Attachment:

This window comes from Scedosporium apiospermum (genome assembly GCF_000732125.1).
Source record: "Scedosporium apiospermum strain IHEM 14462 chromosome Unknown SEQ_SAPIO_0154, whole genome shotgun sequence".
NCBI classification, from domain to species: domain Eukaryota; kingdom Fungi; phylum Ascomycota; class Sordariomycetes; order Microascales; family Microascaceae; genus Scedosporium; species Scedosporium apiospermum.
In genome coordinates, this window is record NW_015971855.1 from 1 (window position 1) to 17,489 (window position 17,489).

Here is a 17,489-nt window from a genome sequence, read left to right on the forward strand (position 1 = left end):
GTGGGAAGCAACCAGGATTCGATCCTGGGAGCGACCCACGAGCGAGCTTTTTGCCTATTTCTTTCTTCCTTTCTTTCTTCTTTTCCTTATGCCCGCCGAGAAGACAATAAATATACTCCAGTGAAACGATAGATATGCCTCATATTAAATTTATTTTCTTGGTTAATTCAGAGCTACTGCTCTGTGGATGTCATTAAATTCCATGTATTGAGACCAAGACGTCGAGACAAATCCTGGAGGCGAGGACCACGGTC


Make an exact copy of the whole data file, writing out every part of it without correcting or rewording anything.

This window comes from Scedosporium apiospermum (genome assembly GCF_000732125.1).
Source record: "Scedosporium apiospermum strain IHEM 14462 chromosome Unknown SEQ_SAPIO_0154, whole genome shotgun sequence".
NCBI classification, from domain to species: domain Eukaryota; kingdom Fungi; phylum Ascomycota; class Sordariomycetes; order Microascales; family Microascaceae; genus Scedosporium; species Scedosporium apiospermum.
In genome coordinates, this window is record NW_015971855.1 from 1 (window position 1) to 17,489 (window position 17,489).

Here is a 17,489-nt window from a genome sequence, read left to right on the forward strand (position 1 = left end):
GTGGGAAGCAACCAGGATTCGATCCTGGGAGCGACCCACGAGCGAGCTTTTTGCCTATTTCTTTCTTCCTTTCTTTCTTCTTTTCCTTATGCCCGCCGAGAAGACAATAAATATACTCCAGTGAAACGATAGATATGCCTCATATTAAATTTATTTTCTTGGTTAATTCAGAGCTACTGCTCTGTGGATGTCATTAAATTCCATGTATTGAGACCAAGACGTCGAGACAAATCCTGGAGGCGAGGACCACGGTC